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Travel Guide > Asia > Burma/Myanmar > Yangon > Yangon

Yangon History & Politics

  
 
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According to local legend, the Shwedagon Pagoda was built during the time of the Buddha and the area around the pagoda, modern Yangon has been settled since then. Whatever the truth of the legend, it is certain that a Mon village named Dagon has existed at the site since the 6th century A.D.

It was renamed Yangon (the 'end of strife') by the Shwebo based King Alaungpaya when he captured it from rebel Mon leaders in 1755 after which its importance as a port city began to grow. However, the city gained in importance only after the British occupied it during the Second Burmese War in 1852, after which it became the capital of British Burma and the trading and commercial centre of Burma.

The British called the city Rangoon, which was an anglicised form of "Yangon". The city grew rapidly during the colonial period, which left a legacy of solid 19th-century colonial architecture.

Burma attained independence in 1948, but its true 'modern' period begins with the 1962 military coup and the institution of an isolationist Socialist regime in 1964, resulting in the steady decay of the city and its infrastructure.

In 1988, Yangon was the site of peaceful pro-democracy protests, in which thousands, including monks and students were gunned down. In 1989, the city was renamed to its original Burmese name, Yangon, by the military junta. In 2006, the capital was moved to Naypyidaw but today Yangon remains the business, cultural, and intellectual capital of modern Burma. In 2007, Yangon again became the centre for demonstrations against the military government.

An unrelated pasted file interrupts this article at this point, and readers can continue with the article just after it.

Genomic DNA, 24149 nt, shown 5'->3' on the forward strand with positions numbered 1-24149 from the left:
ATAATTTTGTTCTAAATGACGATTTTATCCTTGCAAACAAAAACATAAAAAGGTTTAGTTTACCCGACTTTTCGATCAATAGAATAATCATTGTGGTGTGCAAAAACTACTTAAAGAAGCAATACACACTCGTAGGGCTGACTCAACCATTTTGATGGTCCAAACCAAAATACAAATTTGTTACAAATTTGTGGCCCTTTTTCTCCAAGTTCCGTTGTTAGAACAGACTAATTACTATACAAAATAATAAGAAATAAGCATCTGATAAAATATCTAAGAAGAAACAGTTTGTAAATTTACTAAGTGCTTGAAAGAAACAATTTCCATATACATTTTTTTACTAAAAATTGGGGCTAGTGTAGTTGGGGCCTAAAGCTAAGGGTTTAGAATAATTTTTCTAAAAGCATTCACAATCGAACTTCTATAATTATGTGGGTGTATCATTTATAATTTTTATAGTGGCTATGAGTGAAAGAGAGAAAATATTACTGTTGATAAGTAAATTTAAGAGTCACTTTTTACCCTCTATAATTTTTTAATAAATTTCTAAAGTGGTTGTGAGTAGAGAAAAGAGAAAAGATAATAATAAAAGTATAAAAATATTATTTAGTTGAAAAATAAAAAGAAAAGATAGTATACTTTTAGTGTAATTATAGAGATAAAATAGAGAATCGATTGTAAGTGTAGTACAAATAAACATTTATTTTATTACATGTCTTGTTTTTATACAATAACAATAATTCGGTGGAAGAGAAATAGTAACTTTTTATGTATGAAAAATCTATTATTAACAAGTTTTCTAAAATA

People

Since the 17th century, Yangon has been a cosmopolitan city with a polyglot mixture of peoples. Portuguese fortune hunters, Dutch businessmen, Englishmen of all sorts, Chinese seeking refuge from the upheavals in the Yunnan, and many many Indians who arrived in several waves during colonial times.

Most of these people are now gone and Yangon is now a predominantly Bamar city with a large Indian minority and a growing Chinese minority. Still, there are traces of the old Yangon still visible, whether it is in the crowded Indian dominated parts of Anwaratha Street, or in the occasional Anglo-Burmese or Anglo-Indian who walks up and says hello.

In some ways, the biggest change in modern Yangon is the loss of the Indians, who arrived with the British as soldiers and laborers (though Indian traders have always been a part of the Burmese landscape) and then left in two large waves of migration (during the Japanese occupation and again, in 1963, when they were forced to leave by Ne Win's government).

Ethnic groups such as the Shan and Kayen are also present. Kabya, or persons of mixed heritage, are common in Yangon.





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